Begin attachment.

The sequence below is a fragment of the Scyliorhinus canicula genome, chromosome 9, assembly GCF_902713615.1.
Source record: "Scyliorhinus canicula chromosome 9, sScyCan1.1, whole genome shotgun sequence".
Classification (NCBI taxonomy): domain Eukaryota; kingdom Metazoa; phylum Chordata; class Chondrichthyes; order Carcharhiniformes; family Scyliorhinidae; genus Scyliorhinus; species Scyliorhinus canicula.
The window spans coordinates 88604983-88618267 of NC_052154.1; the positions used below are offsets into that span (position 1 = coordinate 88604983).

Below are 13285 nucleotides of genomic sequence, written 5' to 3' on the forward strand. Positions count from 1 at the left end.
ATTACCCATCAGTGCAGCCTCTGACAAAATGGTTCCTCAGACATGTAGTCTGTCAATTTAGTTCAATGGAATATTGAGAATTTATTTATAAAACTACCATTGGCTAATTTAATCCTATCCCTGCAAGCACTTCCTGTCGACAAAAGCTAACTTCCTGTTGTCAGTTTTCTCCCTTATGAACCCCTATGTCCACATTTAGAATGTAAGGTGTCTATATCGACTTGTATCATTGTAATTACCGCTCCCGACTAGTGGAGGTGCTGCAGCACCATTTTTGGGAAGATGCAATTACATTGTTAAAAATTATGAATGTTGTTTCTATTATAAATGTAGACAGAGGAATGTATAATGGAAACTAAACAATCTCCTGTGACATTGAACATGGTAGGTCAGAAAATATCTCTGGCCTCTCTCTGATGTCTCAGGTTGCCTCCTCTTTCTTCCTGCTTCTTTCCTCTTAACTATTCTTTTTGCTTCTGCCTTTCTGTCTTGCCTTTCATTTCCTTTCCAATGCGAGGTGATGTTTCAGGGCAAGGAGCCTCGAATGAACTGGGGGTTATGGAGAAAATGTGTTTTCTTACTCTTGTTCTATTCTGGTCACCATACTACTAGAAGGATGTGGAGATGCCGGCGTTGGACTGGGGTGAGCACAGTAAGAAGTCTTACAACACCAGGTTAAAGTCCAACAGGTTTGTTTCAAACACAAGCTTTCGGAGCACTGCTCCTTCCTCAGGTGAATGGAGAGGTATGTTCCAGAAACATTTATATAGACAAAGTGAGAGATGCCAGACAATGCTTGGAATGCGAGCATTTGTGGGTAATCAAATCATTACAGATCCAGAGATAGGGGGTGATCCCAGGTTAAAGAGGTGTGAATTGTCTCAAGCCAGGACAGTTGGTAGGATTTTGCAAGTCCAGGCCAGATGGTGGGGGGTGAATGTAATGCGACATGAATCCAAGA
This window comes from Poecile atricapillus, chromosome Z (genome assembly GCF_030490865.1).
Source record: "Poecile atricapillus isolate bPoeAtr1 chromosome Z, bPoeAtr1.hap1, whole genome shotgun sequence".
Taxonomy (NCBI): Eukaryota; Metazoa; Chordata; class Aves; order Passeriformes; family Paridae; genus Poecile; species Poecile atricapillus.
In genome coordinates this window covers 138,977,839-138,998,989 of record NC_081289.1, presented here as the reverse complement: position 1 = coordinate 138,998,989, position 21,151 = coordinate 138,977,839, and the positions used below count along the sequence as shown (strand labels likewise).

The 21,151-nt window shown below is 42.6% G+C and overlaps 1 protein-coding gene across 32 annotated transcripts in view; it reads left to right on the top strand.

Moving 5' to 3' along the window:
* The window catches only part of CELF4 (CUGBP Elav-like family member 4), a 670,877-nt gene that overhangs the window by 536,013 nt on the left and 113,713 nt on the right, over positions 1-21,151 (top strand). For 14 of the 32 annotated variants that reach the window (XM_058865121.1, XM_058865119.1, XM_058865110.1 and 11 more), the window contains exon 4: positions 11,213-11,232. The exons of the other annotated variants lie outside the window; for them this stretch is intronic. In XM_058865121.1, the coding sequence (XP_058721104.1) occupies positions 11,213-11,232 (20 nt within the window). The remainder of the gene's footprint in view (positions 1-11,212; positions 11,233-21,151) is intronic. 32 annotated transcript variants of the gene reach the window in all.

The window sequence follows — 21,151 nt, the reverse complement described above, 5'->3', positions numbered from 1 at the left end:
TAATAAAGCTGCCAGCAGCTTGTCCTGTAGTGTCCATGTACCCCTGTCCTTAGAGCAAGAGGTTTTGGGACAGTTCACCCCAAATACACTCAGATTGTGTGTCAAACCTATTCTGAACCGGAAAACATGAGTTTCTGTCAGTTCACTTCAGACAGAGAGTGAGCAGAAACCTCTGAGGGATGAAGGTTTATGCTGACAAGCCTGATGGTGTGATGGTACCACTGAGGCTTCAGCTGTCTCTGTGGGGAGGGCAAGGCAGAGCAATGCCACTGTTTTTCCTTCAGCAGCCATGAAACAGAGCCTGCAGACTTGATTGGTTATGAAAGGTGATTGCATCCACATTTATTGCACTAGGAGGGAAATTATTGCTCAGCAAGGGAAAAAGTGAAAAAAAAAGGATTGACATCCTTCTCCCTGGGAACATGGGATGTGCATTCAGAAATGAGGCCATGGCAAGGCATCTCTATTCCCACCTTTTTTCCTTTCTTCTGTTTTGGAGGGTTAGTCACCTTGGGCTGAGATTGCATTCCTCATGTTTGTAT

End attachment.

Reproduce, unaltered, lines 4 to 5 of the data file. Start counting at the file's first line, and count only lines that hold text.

The window spans coordinates 88604983-88618267 of NC_052154.1; the positions used below are offsets into that span (position 1 = coordinate 88604983).

Below are 13285 nucleotides of genomic sequence, written 5' to 3' on the forward strand. Positions count from 1 at the left end.